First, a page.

These were a few among hundreds of similar interrogatories forced upon me. I told the reporters that I would call another meeting for next day, to be open to the public, to which I would issue a challenge to Andrew Freedman to appear and engage with me in an open discussion of the Base Ball situation. I would then show them how Mr. Freedman was to be disposed of. "In the meantime," I added, "Mr. Freedman is out of it. I have read him out."
Next day all newspaperdom was on hand—and then some. I called the meeting to order, explained that it was not a regular League affair, but a meeting at which Mr. Freedman and I were to engage in a joint debate concerning League matters. I then asked Mr. Freedman to come forward. There was no response.
"Has anyone seen Mr. Freedman?" I asked. "Have you seen him?" I said to a prominent newspaper man.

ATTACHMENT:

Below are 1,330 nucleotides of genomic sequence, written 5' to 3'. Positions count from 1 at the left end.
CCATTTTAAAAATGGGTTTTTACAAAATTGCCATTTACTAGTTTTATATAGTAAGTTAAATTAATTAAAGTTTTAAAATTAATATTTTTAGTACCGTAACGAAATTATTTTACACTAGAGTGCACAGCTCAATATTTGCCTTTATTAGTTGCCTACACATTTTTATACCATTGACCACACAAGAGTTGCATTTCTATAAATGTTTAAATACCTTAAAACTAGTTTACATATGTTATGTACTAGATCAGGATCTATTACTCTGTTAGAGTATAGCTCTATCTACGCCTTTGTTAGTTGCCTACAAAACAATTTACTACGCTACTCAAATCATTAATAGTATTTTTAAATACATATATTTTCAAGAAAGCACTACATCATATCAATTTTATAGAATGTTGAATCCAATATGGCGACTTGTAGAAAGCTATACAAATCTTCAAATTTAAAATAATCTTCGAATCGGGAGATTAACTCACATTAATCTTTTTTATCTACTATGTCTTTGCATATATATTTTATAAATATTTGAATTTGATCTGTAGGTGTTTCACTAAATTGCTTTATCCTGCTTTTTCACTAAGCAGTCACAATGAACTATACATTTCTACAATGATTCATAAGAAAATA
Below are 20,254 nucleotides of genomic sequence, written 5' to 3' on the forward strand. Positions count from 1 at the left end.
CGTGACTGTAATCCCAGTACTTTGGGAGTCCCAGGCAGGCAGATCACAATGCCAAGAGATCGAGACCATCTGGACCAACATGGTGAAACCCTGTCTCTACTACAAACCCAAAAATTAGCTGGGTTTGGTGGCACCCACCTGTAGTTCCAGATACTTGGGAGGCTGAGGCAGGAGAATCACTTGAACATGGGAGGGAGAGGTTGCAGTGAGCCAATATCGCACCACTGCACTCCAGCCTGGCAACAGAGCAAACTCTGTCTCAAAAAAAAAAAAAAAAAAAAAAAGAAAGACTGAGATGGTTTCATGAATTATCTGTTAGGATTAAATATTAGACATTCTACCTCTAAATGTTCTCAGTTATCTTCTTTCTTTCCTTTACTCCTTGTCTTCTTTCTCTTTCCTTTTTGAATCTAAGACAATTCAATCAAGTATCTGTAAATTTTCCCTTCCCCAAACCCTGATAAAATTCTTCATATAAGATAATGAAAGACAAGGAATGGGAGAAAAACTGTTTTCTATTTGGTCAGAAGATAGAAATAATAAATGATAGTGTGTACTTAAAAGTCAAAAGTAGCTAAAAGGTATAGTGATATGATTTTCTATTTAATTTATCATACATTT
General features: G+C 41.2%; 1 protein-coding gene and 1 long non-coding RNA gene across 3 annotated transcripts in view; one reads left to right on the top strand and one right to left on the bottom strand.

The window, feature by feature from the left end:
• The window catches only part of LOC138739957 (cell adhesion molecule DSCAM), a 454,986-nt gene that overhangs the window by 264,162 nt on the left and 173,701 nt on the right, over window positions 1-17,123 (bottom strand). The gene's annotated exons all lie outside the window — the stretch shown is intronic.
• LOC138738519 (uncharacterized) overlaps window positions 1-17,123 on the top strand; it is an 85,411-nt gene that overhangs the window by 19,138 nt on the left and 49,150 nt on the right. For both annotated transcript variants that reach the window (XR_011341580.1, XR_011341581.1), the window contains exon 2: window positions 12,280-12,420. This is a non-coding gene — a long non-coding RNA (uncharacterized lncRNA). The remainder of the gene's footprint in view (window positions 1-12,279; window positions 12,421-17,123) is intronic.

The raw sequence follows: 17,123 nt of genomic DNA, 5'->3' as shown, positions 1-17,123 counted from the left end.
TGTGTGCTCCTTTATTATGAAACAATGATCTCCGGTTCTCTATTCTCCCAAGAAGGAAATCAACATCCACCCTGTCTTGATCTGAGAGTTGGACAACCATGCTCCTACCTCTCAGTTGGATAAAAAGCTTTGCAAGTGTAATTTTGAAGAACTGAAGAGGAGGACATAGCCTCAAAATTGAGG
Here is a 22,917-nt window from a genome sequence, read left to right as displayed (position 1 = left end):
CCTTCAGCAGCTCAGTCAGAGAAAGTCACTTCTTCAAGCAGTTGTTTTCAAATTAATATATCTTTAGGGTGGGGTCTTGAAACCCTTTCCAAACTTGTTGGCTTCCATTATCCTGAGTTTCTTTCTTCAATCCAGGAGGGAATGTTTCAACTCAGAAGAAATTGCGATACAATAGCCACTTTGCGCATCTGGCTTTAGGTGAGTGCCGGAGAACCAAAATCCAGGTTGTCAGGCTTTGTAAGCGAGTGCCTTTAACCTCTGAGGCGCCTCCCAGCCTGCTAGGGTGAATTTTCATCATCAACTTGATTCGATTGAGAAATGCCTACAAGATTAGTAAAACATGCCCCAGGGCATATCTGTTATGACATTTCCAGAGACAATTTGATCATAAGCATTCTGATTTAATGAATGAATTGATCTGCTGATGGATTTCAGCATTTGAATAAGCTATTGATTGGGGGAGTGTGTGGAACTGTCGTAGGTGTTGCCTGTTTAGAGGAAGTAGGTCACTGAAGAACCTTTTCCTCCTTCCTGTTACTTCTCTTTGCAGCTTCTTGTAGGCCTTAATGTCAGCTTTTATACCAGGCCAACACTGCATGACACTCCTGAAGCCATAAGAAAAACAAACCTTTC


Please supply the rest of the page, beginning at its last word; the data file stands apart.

"Not on your life," was the reply.
"Will somebody kindly step to the doorway and ascertain if Mr. Freedman is awaiting an invitation to come in?"
Those present smiled, then grinned, then laughed, then shouted.
Very seriously I explained my great surprise and disappointment that the President of the New York Club was not present to represent the cause of the proposed new Base Ball Trust. Doubtless something serious must have occurred to prevent him from taking advantage of such a splendid opportunity to exploit his enterprise. However, I felt that, being there, I ought to say something in